Combining threads, I made an lq-text index to the Gutenbergopedia, and then I could get a keyword-in-context index of "q.v.":

$ lqphrase
"q.v." | lqkwic
==== Document 1: vol1/aargau.xml ====
  1:ower course of the river Aar (q.v.), whence its name.
Its total area is 541
  2:hot sulphur springs of Baden (q.v.) and Schinznach,
while at Rheinfelden th
  3:pital of the canton is Aarau (q.v.), while other
important towns are Baden
  4:er important towns are Baden (q.v.), Zofingen (4591
inhabitants), Reinach (
==== Document 2: vol1/aaron.xml ====
  5: distinct from the Decalogue (q.v.) (Ex. xxxiii. seq.).
Kadesh, and not Sin
  6:o the Mosaite founder of Dan (q.v.). This throws no
light upon the name, wh

Another good error-checking technique is to look for words that only occur once, or whose frequency is very different than one might expect. You need more than just one volume to do frequency analysis really, but I can already see words like a11erican (should be American), ciimate, AAstotle (Aristotle) and so on. In a way you can think of this as debugging: doing experiments that might reveal errors, and then correcting them.

There are some other interesting things about OCR'd text to do with grammars and metadata, with links and expressing relationships, but I should put those in my XML blog when I get a chance.

On a tangentially related topic: I remember working at an aircraft company and seeing a junior consultant spend a day doing some editing that I could have done in under five minutes. He didn't know about regular expressions. I may have mentioned this here before, but another thing people often don't think of is to use regular expressions to generate shell scripts.

When I scan images I name the files with the figure number (or page number, if figures are not numbered) at the start, so they sort together, e.g.

-rwxr-xr-x  2 liam liam 200947 Aug  4  2003
-rwxr-xr-x  2 liam liam  54461 Aug  4  2003
-rwxr-xr-x  2 liam liam  68865 Aug  4  2003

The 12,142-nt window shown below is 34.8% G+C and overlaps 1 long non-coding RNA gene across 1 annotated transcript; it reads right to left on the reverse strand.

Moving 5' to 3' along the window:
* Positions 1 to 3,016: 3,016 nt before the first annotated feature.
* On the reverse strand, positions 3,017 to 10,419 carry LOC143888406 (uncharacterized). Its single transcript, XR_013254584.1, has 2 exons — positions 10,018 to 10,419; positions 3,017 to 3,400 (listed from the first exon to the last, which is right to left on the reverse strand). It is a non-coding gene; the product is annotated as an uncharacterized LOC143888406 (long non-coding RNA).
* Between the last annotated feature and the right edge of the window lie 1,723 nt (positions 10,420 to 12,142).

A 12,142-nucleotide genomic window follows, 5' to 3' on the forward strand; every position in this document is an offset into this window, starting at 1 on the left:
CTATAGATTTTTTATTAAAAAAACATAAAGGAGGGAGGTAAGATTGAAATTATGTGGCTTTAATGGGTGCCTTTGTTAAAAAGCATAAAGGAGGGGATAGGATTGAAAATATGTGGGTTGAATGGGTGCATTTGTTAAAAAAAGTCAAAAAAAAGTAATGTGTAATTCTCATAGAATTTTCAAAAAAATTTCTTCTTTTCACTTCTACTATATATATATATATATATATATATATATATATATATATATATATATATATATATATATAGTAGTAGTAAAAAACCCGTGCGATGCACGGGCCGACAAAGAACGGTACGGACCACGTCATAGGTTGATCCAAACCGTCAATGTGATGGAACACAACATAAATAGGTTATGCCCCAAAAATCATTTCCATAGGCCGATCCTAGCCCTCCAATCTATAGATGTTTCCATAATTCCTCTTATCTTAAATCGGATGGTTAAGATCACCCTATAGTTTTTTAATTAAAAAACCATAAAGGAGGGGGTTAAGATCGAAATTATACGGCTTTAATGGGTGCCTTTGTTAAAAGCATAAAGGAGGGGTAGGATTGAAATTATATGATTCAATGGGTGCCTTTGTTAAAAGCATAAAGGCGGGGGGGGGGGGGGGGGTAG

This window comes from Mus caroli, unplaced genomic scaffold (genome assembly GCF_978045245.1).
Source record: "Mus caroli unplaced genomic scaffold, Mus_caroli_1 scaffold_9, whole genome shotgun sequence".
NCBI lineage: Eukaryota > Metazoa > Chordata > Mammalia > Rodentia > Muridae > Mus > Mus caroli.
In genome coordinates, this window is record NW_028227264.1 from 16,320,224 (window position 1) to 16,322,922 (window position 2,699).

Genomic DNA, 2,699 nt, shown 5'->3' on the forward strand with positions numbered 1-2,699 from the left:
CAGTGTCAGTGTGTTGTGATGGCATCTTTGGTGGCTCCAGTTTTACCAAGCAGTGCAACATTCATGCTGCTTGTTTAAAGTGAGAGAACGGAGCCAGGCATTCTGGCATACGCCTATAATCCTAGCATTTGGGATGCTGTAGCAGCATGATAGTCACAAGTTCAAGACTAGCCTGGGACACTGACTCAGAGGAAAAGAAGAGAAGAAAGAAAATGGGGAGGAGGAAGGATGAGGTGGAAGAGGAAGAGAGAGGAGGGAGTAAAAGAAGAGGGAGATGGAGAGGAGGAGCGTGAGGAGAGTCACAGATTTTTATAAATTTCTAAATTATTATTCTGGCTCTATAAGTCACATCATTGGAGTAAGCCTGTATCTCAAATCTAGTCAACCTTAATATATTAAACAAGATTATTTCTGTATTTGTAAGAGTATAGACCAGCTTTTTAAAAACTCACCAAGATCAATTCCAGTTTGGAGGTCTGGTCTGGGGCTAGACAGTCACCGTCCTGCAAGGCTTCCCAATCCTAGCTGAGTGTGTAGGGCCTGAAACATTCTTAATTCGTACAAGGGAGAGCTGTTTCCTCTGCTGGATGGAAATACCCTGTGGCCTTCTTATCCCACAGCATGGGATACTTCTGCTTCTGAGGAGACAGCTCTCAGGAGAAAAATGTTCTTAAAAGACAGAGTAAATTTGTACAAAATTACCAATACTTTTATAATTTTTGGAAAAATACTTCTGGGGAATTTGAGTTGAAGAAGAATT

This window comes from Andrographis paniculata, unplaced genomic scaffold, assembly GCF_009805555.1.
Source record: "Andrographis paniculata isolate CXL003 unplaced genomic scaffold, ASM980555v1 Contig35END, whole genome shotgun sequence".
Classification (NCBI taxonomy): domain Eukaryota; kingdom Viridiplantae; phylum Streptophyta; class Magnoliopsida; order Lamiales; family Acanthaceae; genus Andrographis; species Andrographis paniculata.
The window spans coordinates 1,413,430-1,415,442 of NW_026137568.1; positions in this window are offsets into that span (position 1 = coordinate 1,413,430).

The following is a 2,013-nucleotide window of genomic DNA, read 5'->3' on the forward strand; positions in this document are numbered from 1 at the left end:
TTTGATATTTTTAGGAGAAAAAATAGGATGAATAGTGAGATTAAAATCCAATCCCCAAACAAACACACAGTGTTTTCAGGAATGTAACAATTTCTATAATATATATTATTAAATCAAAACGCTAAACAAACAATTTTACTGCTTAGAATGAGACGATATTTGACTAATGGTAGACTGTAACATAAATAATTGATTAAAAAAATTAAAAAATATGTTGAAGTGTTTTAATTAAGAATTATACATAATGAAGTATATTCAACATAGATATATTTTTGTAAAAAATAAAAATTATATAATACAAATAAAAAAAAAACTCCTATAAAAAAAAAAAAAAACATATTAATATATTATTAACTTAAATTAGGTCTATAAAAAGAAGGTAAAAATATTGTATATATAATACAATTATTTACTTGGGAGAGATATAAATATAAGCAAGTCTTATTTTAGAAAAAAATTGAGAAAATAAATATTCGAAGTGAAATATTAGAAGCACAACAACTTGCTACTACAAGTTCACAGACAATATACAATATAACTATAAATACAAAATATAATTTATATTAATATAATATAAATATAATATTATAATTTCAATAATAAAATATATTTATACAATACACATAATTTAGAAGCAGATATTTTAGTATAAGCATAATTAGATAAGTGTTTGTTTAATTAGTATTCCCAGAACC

(you can see these at fromoldbooks.org). I use a shell script to extract the image size and rename the files with the widthxheight. It also extracts the JPEG compression quality and adds that if it's not 75%.

Now, suppose I got the figure number wrong, and I have a bunch of files to rename from 071- to 017- (or whatever).

I can use sed (no, don't panic) like this:

ls 071* | sed 's/^071-/017-/'

This gives me the new filenames:


But really I need to generate a set of Unix commands to rename the files:

ls 071* | sed 's/^071-\(.*\)/mv -i & 017-\1/'

If the expression intimidates you, take off your shoes and read it again :-) The \1 in the replacement part means whatever was matched by the \(...\). The & means the whole thing that was matched. So we get this:

mv -i
mv -i
mv -i

I have put the -i option to mv so that, if I make a mistake, mv will prompt me before overwriting files.

Now I'm ready to run it, and I can do that by piping my command to the shell:

ls 071* | sed 's/^071-\(.*\)/mv -i & 017-\1/' | sh

If all this sounds pointless compared to issuing three mv commands and using filename completion with tabs, I'll mention that I usually end up doing it in three of roud directories, since I want to rename the original scans as well as the JPEG files I put on the Web, and also that I use d a real but short example deliberately.

The technique of constructing programs on the fly is a very powerful one, and is also used with XSLT, but with shell scripts you get the added benefit that reuse is just an up-arrow away in your history! (or a control-P away if, like me, you don't use the arrow keys much because it's faster to use the control-key equivalents).

OK, enough rambling for now.